what to do with my data

Big Data Services (A Sales Perspective)

Recently, I had the opportunity to visit Elastic{ON} in San Francisco with some of my colleagues at Anchormen; if you are curious about our experience there, you can check out this article. One of the presentations gave me some insight which I recognized in my daily work as well, so I would like to thank Catherine Johnson, Director of Product @Elastic for that. Her presentation was my inspiration for this article.

Everybody working in sales for a company that offers data solutions has heard this comment: “I want to do something with my data!” And I think that a lot of us are also aware that without asking any additional questions, a lot of those companies start advising on the right way forward. But we all know the power of a well-placed question at the right time. It can be the difference between your project being an unprecedented success or an utter failure.

“I want to do something with my data…” Like what? “I don’t think we are collecting the right data, so we should collect more of it…” What is your goal?

As a consultant, this will not only give me a better understanding of what is your definition of “data” and “right data”, it will also force you (the client) to think about it yourself. I realize how tempting it is to use a consultancy organization and just let them pick your brain. But nine times out of ten, the real value comes from them making you think in the right direction. Once you figure out what is the meaning of data for your organization and why you should collect it, we can move on to answering another tough question: what will be the cost of collecting it?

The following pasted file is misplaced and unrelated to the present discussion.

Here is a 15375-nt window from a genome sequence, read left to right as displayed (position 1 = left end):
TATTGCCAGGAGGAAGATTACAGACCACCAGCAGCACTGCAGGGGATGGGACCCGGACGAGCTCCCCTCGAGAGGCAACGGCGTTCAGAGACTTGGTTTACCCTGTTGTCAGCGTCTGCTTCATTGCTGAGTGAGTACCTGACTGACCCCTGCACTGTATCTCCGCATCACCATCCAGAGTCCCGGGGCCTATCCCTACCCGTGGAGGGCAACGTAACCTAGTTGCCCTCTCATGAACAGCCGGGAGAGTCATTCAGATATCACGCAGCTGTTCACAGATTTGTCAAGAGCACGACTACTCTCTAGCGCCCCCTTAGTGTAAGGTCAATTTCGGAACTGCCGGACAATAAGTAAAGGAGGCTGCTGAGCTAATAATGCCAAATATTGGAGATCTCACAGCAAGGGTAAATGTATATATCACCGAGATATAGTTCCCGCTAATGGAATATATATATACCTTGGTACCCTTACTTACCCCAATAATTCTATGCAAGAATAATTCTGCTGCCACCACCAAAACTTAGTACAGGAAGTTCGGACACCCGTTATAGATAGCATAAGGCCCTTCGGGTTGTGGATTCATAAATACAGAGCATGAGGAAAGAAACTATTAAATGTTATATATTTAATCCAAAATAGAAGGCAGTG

When creating the business case, we are very eager to look at the actual costs which are involved. Think in terms of storage, tools, technology involved, hours needed etc. This, of course, is a key question for clients but have you ever wondered what will it cost you if you don’t use your data? In investment circles there is a term called “opportunity cost”, it refers to what you could have received, but you gave up, in order to pursue something else. Whenever you make a choice, the opportunity cost is there, sitting quietly in the corner and reminding you of what you could have had if you had chosen differently. It’s tempting to talk about the added value of collecting and using your data, but let’s be honest, most of the times it’s very difficult to quantify it.

Be aware that in each discussion you are comparing apples with oranges. Asking a lot of questions will remove any doubt that you might be talking about different things. And don’t forget talking to the business as well. IT as an initiator can be beneficial, but it always has to be aligned with the business goals. Having a beautiful IT-innovation environment has great benefits when you can tell this while looking for new personnel, but it won’t work if there are no business use cases that it can land on. What kind of opportunities are within your reach if you can use the data? And how much are you losing from not collecting this data today? Do you get a competitive advantage when you have these insights? Even if the answer is yes, it will be hard to determine its value upfront. Still, you need to take this into consideration. Think about what you want to do with the data today, but also consider how you will be using it in 1-2 years as well.

So, how will the data be used? Will it be used as a dashboard information where batch or near real-time is enough, or is it crucial information you need real-time? Will it be stored and used once a year or is it a crucial part of your daily business operations? What happens if the data is not available at the moment you need it? All these questions will give you a direction and some idea about what kind of tools and storage needs to be used.

I always suggest starting off with a workshop with all the right stakeholders aligned. Think about IT, legal (are we allowed to use this data), marketing and others. Starting strong gives a  momentum. In breakout sessions you can make a deep dive on IT / legal or marketing-specific issues. Make your business case not too large, but keep your start scalable. You don’t know where you will be in 5 years, but make sure your (technical) solution fits your current needs. IT is important, but the business stakeholders make it worthwhile investigating the usability of your case.

Do you want to talk about it more? Contact our team or visit our office for a cup of coffee.

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